Your diagram shows exactly the round trip conversion I am talking about RGB to lab to RGB. The final RGB should theoretically be the same source data used to make 1. the printed target and 2. the data for measurement simulation. The unknown to me is what happens to the RGB data after profile conversion to the simulated Lab values in fakeread? Although ArgyllCMS is open source, I'm not knowledgeable to understand the code yet.

It would be interesting to know what level of consistency you can achieve with your i1 Pro 2 for handheld measurements on a day to day basis. Your first test was excellent, more excellent than anything I have or seen others been able to achieve in scan mode, for large patch targets. Even tech support of X-rite Switzerland was unable to better my average best results, even when I had the target wrongly set up (nothing to do with wrong patch size input).

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So (again, if I understand the test correctly) it's not a magic bullet or a cure-all, but it's a useful test and it's also very easy to run because all that's required is to print the target and scan it and the commands do the rest.

If you like doing it this way, by all means. No one can tell you what to do!  :) But please do not come to the wrong conclusions, like saying common calibration is ok because you had low dE variances.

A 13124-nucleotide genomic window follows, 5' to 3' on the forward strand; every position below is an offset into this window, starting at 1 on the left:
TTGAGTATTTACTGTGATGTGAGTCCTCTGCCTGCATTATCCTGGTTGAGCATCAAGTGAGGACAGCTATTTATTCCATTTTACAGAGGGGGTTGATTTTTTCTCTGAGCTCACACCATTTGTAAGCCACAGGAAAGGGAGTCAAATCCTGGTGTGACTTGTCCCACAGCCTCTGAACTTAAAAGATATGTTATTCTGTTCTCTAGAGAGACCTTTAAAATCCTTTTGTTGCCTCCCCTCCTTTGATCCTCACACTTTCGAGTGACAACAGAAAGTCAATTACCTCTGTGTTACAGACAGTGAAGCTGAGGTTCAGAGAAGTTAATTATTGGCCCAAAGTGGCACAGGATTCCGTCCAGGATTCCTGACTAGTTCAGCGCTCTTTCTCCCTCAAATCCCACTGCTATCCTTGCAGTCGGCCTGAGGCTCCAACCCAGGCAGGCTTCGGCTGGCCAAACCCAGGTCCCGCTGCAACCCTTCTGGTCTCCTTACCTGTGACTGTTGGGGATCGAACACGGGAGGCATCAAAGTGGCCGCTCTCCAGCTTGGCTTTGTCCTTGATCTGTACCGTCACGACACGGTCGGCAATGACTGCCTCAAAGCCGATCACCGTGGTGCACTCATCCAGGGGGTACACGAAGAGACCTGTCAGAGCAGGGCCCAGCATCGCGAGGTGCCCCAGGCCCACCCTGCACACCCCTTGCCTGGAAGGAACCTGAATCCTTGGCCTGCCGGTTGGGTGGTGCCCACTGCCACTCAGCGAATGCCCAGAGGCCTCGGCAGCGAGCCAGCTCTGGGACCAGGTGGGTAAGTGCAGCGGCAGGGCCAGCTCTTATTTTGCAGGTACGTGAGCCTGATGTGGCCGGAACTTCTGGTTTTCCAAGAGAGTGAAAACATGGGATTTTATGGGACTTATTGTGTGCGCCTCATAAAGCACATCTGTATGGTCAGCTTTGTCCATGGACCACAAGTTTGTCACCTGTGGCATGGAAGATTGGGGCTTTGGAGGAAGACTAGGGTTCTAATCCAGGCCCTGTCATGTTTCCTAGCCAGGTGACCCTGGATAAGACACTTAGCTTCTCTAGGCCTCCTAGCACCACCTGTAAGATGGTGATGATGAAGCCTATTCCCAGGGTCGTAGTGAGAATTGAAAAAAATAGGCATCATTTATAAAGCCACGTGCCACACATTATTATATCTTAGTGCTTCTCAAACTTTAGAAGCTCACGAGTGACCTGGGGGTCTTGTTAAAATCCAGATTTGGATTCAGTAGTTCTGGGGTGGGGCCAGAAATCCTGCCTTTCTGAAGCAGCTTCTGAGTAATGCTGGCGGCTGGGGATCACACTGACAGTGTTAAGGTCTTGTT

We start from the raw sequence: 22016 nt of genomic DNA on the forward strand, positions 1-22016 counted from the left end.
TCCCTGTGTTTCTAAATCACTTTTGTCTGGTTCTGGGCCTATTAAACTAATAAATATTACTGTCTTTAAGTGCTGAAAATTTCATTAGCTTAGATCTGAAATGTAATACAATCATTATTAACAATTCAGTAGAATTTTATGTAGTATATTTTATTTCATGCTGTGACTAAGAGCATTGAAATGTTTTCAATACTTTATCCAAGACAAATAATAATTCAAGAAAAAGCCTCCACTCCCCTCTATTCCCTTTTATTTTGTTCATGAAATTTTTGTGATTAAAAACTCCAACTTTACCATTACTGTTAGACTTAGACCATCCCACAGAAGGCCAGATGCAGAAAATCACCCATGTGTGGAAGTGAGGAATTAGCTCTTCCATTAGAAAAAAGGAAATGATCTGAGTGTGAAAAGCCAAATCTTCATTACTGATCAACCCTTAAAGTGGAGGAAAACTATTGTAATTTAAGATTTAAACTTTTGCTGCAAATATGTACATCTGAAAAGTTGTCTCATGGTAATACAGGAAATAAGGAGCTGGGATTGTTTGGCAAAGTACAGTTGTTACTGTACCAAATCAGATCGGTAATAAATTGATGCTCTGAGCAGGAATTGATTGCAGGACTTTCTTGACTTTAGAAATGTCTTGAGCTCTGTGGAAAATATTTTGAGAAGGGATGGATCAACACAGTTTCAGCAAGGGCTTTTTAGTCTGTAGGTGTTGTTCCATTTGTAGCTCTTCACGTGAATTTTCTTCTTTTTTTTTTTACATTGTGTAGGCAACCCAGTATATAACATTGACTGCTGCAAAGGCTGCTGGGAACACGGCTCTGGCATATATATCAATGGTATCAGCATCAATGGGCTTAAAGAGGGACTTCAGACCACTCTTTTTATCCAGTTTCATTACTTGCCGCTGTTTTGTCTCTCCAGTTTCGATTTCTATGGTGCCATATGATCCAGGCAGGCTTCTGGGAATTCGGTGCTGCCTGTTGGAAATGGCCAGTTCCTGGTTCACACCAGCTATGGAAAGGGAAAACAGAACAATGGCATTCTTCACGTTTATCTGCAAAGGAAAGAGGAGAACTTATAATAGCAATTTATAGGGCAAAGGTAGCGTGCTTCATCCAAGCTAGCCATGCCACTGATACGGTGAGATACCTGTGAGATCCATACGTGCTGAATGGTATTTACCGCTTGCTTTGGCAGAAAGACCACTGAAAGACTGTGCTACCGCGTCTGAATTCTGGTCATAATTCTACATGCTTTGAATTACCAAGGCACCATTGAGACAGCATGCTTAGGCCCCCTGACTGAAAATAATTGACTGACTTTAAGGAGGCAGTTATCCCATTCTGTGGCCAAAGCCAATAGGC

I do not think it is a useful test for me personally because it cannot help me isolate a problem if there is one. The amount of effort and time to make a print of a target and measure it is the same to start with, so I would much prefer to compare it to an actual measurement I made previously, than some simulated one. I am able to derive far more useful information out of this kind of test, and saves me time.

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It isn't clear to me if the comparison is between the target printed using the print profile, against the Lab values of the reference, or whether the print profile is used so that the comparison is like the test I have here (that is, both fed through the profile).  Do you know?

It compares against the Lab reference values of the target. That way you can tell if the profile is doing a good job of gamut mapping colors sampled from all over the RGB space, and where it might need to do a better job.